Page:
(I had a copy of this taped to my desk for 30 years. It helped me keep my sanity and know how to respond to bad leaders and other negative and controlling voices in my buildings:)
There is a kind of energy in our buildings that carries or implies that we in fact don’t have basic rights as teachers. Maybe it’s about pecking orders. Whatever, it’s insidious and we need to be able to recognize it and fight it, in order to protect our mental health.
One day about 30 years ago during another of what seemed to be an unending series of planning periods where I usually just sat at my desk making up worksheets, I found a piece of paper stuck behind a pile of old books in the back of a closet in my classroom. It was a faded copy of a “personal bill of rights” written by Edmund Bourne, Ph.D.
I taped it to my desk and started to read it every day. In fact, I have never stopped reading it, even now so many years later and living in Colorado and with a much healthier relationship with my profession.
I believe that Dr. Bourne’s list applies to all of us teachers and so I adopted it to read as it does below. If we can realize these rights in our personal lives and also learn to exercise them in our classroom, then I believe that we can build a more assertive attitude to being in a school building, and with it a much happier (and longer!) career.
Here is the list:
- I have the right to make reasonable requests from my administration and get them fulfilled.
- I have the right to say no to requests or demands that I can’t meet from my supervisors, counselors, parents and students.
- I have the right to express all of my feelings, positive or negative, to certain people in my building whom I trust.
- I have the right to change my mind if I notice that something I’ve agreed to do is not working.
- I have the right to make mistakes and not have to be perfect for observers.
- I have the right to follow my own standards of what is acceptable in my classroom.
- I have the right to raise my expectations of students to a level that is consistent with my own inner standards of proper decorum in my classroom.
- I have the right to say no to any request from anyone in my building when I feel I am not ready, it is unsafe, or violates my values.
- I have the right to determine my own priorities in my instruction, and not be forced to align with what others think is best for my students.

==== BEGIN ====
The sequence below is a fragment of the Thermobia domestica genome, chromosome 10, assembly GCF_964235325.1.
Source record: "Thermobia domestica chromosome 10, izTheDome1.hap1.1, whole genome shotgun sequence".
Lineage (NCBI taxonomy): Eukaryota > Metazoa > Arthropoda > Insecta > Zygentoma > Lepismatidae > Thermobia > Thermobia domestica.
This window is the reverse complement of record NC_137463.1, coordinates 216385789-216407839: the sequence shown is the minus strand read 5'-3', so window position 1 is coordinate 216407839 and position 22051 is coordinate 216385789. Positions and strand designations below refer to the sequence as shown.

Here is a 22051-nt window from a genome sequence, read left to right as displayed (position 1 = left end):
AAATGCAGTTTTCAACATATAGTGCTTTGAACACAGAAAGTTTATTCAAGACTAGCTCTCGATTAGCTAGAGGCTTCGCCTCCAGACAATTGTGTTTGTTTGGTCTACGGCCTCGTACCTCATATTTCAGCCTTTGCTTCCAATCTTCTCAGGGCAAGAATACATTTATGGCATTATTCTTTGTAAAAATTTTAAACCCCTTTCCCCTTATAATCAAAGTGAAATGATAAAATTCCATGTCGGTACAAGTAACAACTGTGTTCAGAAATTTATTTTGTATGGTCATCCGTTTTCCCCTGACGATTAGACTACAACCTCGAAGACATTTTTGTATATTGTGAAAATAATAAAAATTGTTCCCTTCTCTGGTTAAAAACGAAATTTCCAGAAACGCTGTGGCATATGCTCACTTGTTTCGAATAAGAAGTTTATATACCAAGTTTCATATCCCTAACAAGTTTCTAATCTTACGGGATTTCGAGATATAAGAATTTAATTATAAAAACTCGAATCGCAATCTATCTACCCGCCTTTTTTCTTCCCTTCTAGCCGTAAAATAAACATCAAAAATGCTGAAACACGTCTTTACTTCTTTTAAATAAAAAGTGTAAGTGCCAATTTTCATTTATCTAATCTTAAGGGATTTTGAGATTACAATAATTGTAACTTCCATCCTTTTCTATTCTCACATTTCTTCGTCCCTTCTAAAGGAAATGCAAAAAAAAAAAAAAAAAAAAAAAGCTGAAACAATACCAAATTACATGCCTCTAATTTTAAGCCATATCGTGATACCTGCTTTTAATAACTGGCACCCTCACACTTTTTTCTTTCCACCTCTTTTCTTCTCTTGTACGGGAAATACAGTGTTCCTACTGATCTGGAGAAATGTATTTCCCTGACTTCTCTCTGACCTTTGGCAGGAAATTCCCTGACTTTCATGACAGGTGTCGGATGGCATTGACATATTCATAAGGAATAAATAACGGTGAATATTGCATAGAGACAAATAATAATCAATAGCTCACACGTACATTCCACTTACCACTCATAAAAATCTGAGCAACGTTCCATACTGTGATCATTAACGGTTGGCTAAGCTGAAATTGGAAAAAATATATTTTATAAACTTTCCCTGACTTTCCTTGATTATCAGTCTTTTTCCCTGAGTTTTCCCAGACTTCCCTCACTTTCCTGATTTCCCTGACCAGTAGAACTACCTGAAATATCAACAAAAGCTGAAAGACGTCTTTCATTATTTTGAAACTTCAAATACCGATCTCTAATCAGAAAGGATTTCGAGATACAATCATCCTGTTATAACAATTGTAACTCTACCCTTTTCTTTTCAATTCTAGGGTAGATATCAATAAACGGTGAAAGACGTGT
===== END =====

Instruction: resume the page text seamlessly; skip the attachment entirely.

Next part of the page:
- I have the right not to be responsible for others’ behavior, actions, feelings, or problems, especially students.
- I have the right to expect honesty from everyone in my building.
- I have the right to be angry at anyone in my building and to express that anger, after a cool-down period of a few days, in a calm and reasonable conversation with them.
- I have the right to be uniquely myself and to teach in a way that I feel is best for me and my students, irrespective of what others may tell me.
- I have the right to feel scared and inwardly say “I’m scared” at anytime during class or in some meeting.
- I have the right to say “I don’t know” to any question I might get in my building.
- I have the right not to give excuses or reasons for my behavior.
- I have the right to make professional decisions based on my feelings.
- I have the right to my own needs for personal space and time in my building.
- I have the right to be playful and frivolous in class.
- I have the right to be healthier than those around me.
- I have the right to be in a non-abusive professional environment.
- I have the right to make friends and be comfortable around people whom I trust in my building.
- I have the right to change and grow, and to not be in a big hurry to do that.
- I have the right to have my needs and wants respected by others in my building.
- I have the right to be treated with dignity and respect by all those I work with.
- I have the right to be happy during my school day.